When our CEO Jim Ryan discusses Flexera’s approach to re-imagining the business of software, he often points out that “The software supply chain is undoubtedly the single most dysfunctional supply chain in all of industry today.”
Here, I’ll briefly explore the importance of developing a monetizable software product first before it hits the supply chain.
It’s no secret that software producers are challenged now more than ever with finding innovative ways monetize their products:
- 72% of all new products do not achieve their profit target
- In 25% of companies, all products fail to meet profit target
Also, with non-traditional software producers entering the market looking for new revenue streams, the percentage of missed profit targets is likely to be even higher.
So, what can be done to minimize the risk of lost profit opportunities? At Flexera, our methodology recognizes this challenge and is centred around three inter-acting core tenets, i.e.
During our Customer Success Framework workshops, I continuously use to these as touchstones to develop go-to-market strategies and policies.
Corporate Business Drivers & Principles
Sometimes at the start of profit planning, business drivers and guiding principles can get over-looked. This is particularly true for organizations that are new to the software game and have a different background like, hardware and device manufacturing.
C-level sponsorship, alignment and communication are the keys to success. If you can validate and define both the drivers and principles, you’re well on the way to minimizing the risk while ensuring:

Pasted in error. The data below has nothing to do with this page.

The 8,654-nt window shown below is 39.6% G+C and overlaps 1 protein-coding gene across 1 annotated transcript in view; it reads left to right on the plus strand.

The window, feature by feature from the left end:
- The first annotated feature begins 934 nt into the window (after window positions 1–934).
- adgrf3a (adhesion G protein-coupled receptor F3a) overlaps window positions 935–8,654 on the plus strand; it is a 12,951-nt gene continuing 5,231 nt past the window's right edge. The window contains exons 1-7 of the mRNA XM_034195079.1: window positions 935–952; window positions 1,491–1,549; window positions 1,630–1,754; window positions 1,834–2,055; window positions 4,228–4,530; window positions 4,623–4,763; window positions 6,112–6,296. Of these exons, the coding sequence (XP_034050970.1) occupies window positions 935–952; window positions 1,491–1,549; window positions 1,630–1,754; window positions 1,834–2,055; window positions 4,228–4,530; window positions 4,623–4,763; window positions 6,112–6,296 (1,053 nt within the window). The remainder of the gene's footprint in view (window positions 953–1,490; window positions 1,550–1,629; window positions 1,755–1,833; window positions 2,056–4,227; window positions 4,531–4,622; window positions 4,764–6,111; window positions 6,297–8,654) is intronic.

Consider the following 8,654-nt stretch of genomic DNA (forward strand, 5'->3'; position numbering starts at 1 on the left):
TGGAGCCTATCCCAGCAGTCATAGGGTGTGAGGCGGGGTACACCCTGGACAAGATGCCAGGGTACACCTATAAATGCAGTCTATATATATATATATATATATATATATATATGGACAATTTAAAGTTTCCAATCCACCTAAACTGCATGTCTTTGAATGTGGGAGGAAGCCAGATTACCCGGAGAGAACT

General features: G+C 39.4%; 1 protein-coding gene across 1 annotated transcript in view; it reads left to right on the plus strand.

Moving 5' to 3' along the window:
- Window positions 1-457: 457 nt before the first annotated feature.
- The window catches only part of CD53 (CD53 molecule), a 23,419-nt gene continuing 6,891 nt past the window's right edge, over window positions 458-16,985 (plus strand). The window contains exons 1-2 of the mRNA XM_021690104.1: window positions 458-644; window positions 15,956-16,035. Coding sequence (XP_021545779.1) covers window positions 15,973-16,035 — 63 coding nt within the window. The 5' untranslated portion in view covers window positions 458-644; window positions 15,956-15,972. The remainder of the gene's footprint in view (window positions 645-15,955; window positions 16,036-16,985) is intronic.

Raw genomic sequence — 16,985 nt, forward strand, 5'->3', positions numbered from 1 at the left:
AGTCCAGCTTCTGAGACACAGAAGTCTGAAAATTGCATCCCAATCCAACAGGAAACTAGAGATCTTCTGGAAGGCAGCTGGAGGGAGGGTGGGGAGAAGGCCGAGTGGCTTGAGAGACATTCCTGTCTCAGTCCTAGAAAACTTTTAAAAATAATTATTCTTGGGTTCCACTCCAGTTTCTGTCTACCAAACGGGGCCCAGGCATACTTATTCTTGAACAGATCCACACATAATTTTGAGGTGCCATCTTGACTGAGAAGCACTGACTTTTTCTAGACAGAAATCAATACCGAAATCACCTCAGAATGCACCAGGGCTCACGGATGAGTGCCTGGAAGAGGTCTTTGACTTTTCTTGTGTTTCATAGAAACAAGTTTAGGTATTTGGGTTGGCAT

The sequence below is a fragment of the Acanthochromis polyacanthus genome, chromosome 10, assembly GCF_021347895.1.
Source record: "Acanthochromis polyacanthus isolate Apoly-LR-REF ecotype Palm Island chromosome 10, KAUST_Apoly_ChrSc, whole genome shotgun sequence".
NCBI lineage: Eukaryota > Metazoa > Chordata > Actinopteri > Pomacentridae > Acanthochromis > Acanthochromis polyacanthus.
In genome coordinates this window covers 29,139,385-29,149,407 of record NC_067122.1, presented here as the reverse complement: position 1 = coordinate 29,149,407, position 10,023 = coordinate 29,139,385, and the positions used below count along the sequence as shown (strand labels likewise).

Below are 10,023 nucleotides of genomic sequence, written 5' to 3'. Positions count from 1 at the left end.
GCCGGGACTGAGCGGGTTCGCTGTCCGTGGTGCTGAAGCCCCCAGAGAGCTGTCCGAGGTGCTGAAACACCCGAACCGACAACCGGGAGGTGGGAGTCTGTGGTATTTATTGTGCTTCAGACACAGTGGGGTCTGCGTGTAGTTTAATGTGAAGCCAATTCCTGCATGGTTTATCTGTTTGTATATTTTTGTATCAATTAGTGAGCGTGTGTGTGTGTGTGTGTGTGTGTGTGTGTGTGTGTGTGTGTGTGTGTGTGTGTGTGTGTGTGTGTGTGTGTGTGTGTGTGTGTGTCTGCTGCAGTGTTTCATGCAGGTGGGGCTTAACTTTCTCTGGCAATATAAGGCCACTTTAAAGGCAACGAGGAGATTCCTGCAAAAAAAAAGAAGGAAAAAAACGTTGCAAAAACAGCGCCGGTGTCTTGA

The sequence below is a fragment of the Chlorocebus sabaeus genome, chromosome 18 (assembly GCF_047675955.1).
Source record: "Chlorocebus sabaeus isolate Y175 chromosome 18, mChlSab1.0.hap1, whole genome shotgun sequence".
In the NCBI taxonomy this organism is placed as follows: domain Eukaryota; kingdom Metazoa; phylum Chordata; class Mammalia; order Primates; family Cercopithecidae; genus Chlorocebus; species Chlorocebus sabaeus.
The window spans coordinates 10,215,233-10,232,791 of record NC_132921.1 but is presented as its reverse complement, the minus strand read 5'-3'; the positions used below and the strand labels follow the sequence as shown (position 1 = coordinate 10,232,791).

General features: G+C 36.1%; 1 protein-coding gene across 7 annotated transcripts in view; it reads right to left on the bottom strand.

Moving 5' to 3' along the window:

- The product is fit for purpose
- The associated market climate is well understood and addressed
- The product represents value to customers
- Customers are prepared to pay a price that is fair for them and you
Product & Market Climate
Historically, the approach to software product development has not been primarily based on the customers’ needs. The thought process behind this traditional approach – if you build a great new software product, customers will pay a fair price for it.
I would argue this is a flawed high risk ‘belief’, product centric and potentially detrimental to addressing the customers’ needs.
You need to know very early, before you invest significant time and money, that the customer actually needs the product and, if they do, what they are prepared to pay for it? The outdated product- focussed approach addresses these key questions far too late in the development cycle.
Inherently, successful product selling needs to ensure that the product is of value to the customer and they are willing to pay (WTP). Therefore, the optimal approach is to design your products centred on the value to the customer, i.e. Customer – Value or Willingness to Pay – Price and Product.
The message is clear, while you need a good product, unless you establish the value to the customer and what he is willing to pay, you run a high risk you could be one of the 72% who do not achieve their profit target.
Next, it’s key to monitor actual take-up and usage of the product. This information allows you to adapt the product – take out unused features and develop ones of real value to the customer.
It’s also important to understand who your customers are and, if necessary, ensure your product offerings are wider than a single product to meet the demand of different market segments.
 IDC Global Pricing Study 2014;